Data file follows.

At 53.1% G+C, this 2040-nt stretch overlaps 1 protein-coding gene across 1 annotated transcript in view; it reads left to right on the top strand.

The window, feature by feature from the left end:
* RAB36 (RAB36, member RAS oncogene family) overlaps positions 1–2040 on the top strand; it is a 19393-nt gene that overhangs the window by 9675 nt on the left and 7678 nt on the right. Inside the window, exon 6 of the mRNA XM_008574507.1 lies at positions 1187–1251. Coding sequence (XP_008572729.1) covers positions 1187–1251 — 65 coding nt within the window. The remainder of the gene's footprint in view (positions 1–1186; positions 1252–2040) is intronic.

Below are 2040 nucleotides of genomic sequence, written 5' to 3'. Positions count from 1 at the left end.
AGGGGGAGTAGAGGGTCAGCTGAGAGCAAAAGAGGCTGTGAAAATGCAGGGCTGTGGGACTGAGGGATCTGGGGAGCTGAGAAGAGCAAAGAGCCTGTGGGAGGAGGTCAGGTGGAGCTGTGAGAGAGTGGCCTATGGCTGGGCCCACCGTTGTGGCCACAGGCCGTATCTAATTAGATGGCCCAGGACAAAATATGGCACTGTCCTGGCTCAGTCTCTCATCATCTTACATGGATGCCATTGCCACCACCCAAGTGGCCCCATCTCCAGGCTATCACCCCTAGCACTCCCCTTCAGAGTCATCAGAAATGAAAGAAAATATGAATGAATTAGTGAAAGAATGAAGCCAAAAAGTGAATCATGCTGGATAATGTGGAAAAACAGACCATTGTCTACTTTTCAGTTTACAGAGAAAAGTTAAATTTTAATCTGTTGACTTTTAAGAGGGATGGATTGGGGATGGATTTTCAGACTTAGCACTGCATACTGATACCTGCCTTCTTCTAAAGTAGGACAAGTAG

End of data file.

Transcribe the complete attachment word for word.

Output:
At 53.1% G+C, this 2040-nt stretch overlaps 1 protein-coding gene across 1 annotated transcript in view; it reads left to right on the top strand.

The window, feature by feature from the left end:
* RAB36 (RAB36, member RAS oncogene family) overlaps positions 1–2040 on the top strand; it is a 19393-nt gene that overhangs the window by 9675 nt on the left and 7678 nt on the right. Inside the window, exon 6 of the mRNA XM_008574507.1 lies at positions 1187–1251. Coding sequence (XP_008572729.1) covers positions 1187–1251 — 65 coding nt within the window. The remainder of the gene's footprint in view (positions 1–1186; positions 1252–2040) is intronic.

Below are 2040 nucleotides of genomic sequence, written 5' to 3'. Positions count from 1 at the left end.
AGGGGGAGTAGAGGGTCAGCTGAGAGCAAAAGAGGCTGTGAAAATGCAGGGCTGTGGGACTGAGGGATCTGGGGAGCTGAGAAGAGCAAAGAGCCTGTGGGAGGAGGTCAGGTGGAGCTGTGAGAGAGTGGCCTATGGCTGGGCCCACCGTTGTGGCCACAGGCCGTATCTAATTAGATGGCCCAGGACAAAATATGGCACTGTCCTGGCTCAGTCTCTCATCATCTTACATGGATGCCATTGCCACCACCCAAGTGGCCCCATCTCCAGGCTATCACCCCTAGCACTCCCCTTCAGAGTCATCAGAAATGAAAGAAAATATGAATGAATTAGTGAAAGAATGAAGCCAAAAAGTGAATCATGCTGGATAATGTGGAAAAACAGACCATTGTCTACTTTTCAGTTTACAGAGAAAAGTTAAATTTTAATCTGTTGACTTTTAAGAGGGATGGATTGGGGATGGATTTTCAGACTTAGCACTGCATACTGATACCTGCCTTCTTCTAAAGTAGGACAAGTAG